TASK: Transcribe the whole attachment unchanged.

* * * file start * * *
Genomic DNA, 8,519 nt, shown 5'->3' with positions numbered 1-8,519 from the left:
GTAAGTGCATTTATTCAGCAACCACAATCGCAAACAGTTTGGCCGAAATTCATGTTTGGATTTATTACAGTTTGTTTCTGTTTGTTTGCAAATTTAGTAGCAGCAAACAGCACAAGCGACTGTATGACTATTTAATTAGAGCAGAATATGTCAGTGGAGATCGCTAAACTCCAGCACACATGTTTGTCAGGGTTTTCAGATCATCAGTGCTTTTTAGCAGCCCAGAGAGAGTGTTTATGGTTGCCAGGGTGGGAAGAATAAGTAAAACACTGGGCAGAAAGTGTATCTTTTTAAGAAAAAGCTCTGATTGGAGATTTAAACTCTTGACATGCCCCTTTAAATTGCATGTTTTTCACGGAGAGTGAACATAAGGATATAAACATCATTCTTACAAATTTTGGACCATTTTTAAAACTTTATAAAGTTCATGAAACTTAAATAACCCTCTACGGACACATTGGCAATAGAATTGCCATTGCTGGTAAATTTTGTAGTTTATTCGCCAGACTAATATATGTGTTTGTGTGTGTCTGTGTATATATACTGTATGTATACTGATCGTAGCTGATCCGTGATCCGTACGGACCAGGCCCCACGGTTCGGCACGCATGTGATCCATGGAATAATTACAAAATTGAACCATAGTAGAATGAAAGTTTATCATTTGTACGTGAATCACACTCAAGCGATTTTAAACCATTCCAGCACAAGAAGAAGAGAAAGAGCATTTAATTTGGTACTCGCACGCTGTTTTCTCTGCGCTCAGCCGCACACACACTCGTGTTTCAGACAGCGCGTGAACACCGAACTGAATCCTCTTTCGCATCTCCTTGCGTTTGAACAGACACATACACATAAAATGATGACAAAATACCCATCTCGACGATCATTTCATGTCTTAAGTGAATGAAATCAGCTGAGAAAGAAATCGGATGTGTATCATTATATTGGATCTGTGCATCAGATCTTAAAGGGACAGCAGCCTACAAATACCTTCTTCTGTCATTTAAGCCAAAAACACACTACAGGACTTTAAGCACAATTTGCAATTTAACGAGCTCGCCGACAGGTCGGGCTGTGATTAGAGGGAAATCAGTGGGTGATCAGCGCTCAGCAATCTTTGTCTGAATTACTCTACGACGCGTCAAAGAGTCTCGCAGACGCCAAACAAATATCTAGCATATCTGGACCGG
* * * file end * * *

Genomic DNA, 8,519 nt, shown 5'->3' with positions numbered 1-8,519 from the left:
GTAAGTGCATTTATTCAGCAACCACAATCGCAAACAGTTTGGCCGAAATTCATGTTTGGATTTATTACAGTTTGTTTCTGTTTGTTTGCAAATTTAGTAGCAGCAAACAGCACAAGCGACTGTATGACTATTTAATTAGAGCAGAATATGTCAGTGGAGATCGCTAAACTCCAGCACACATGTTTGTCAGGGTTTTCAGATCATCAGTGCTTTTTAGCAGCCCAGAGAGAGTGTTTATGGTTGCCAGGGTGGGAAGAATAAGTAAAACACTGGGCAGAAAGTGTATCTTTTTAAGAAAAAGCTCTGATTGGAGATTTAAACTCTTGACATGCCCCTTTAAATTGCATGTTTTTCACGGAGAGTGAACATAAGGATATAAACATCATTCTTACAAATTTTGGACCATTTTTAAAACTTTATAAAGTTCATGAAACTTAAATAACCCTCTACGGACACATTGGCAATAGAATTGCCATTGCTGGTAAATTTTGTAGTTTATTCGCCAGACTAATATATGTGTTTGTGTGTGTCTGTGTATATATACTGTATGTATACTGATCGTAGCTGATCCGTGATCCGTACGGACCAGGCCCCACGGTTCGGCACGCATGTGATCCATGGAATAATTACAAAATTGAACCATAGTAGAATGAAAGTTTATCATTTGTACGTGAATCACACTCAAGCGATTTTAAACCATTCCAGCACAAGAAGAAGAGAAAGAGCATTTAATTTGGTACTCGCACGCTGTTTTCTCTGCGCTCAGCCGCACACACACTCGTGTTTCAGACAGCGCGTGAACACCGAACTGAATCCTCTTTCGCATCTCCTTGCGTTTGAACAGACACATACACATAAAATGATGACAAAATACCCATCTCGACGATCATTTCATGTCTTAAGTGAATGAAATCAGCTGAGAAAGAAATCGGATGTGTATCATTATATTGGATCTGTGCATCAGATCTTAAAGGGACAGCAGCCTACAAATACCTTCTTCTGTCATTTAAGCCAAAAACACACTACAGGACTTTAAGCACAATTTGCAATTTAACGAGCTCGCCGACAGGTCGGGCTGTGATTAGAGGGAAATCAGTGGGTGATCAGCGCTCAGCAATCTTTGTCTGAATTACTCTACGACGCGTCAAAGAGTCTCGCAGACGCCAAACAAATATCTAGCATATCTGGACCGG